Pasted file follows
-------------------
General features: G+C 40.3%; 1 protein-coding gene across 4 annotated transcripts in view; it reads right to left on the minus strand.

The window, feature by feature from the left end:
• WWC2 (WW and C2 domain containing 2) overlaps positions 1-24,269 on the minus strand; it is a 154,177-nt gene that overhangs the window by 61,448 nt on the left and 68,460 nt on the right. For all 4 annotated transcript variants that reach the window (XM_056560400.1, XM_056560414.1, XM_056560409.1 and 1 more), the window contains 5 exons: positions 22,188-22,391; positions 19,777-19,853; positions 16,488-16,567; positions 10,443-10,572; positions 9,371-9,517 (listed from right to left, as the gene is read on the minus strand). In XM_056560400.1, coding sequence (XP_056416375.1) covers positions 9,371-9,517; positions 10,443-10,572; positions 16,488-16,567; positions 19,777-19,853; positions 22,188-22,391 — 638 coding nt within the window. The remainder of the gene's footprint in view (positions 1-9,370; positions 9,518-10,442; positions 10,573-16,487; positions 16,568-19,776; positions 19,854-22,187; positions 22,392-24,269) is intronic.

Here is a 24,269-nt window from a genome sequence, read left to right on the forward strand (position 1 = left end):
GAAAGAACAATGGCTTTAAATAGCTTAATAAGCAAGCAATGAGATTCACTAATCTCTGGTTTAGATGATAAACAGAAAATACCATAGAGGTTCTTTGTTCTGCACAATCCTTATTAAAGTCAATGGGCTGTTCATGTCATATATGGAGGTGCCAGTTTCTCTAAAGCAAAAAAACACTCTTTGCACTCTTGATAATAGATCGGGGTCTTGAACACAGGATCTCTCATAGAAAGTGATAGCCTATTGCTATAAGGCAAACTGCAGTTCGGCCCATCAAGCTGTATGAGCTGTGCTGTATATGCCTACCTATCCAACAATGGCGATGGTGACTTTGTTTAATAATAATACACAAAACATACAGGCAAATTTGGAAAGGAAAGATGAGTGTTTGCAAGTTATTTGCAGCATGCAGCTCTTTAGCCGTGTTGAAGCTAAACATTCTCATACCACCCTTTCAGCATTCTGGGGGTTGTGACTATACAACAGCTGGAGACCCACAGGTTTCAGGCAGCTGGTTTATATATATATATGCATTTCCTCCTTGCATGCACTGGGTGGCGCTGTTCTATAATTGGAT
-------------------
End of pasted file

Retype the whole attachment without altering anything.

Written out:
General features: G+C 40.3%; 1 protein-coding gene across 4 annotated transcripts in view; it reads right to left on the minus strand.

The window, feature by feature from the left end:
• WWC2 (WW and C2 domain containing 2) overlaps positions 1-24,269 on the minus strand; it is a 154,177-nt gene that overhangs the window by 61,448 nt on the left and 68,460 nt on the right. For all 4 annotated transcript variants that reach the window (XM_056560400.1, XM_056560414.1, XM_056560409.1 and 1 more), the window contains 5 exons: positions 22,188-22,391; positions 19,777-19,853; positions 16,488-16,567; positions 10,443-10,572; positions 9,371-9,517 (listed from right to left, as the gene is read on the minus strand). In XM_056560400.1, coding sequence (XP_056416375.1) covers positions 9,371-9,517; positions 10,443-10,572; positions 16,488-16,567; positions 19,777-19,853; positions 22,188-22,391 — 638 coding nt within the window. The remainder of the gene's footprint in view (positions 1-9,370; positions 9,518-10,442; positions 10,573-16,487; positions 16,568-19,776; positions 19,854-22,187; positions 22,392-24,269) is intronic.

Here is a 24,269-nt window from a genome sequence, read left to right on the forward strand (position 1 = left end):
GAAAGAACAATGGCTTTAAATAGCTTAATAAGCAAGCAATGAGATTCACTAATCTCTGGTTTAGATGATAAACAGAAAATACCATAGAGGTTCTTTGTTCTGCACAATCCTTATTAAAGTCAATGGGCTGTTCATGTCATATATGGAGGTGCCAGTTTCTCTAAAGCAAAAAAACACTCTTTGCACTCTTGATAATAGATCGGGGTCTTGAACACAGGATCTCTCATAGAAAGTGATAGCCTATTGCTATAAGGCAAACTGCAGTTCGGCCCATCAAGCTGTATGAGCTGTGCTGTATATGCCTACCTATCCAACAATGGCGATGGTGACTTTGTTTAATAATAATACACAAAACATACAGGCAAATTTGGAAAGGAAAGATGAGTGTTTGCAAGTTATTTGCAGCATGCAGCTCTTTAGCCGTGTTGAAGCTAAACATTCTCATACCACCCTTTCAGCATTCTGGGGGTTGTGACTATACAACAGCTGGAGACCCACAGGTTTCAGGCAGCTGGTTTATATATATATATGCATTTCCTCCTTGCATGCACTGGGTGGCGCTGTTCTATAATTGGAT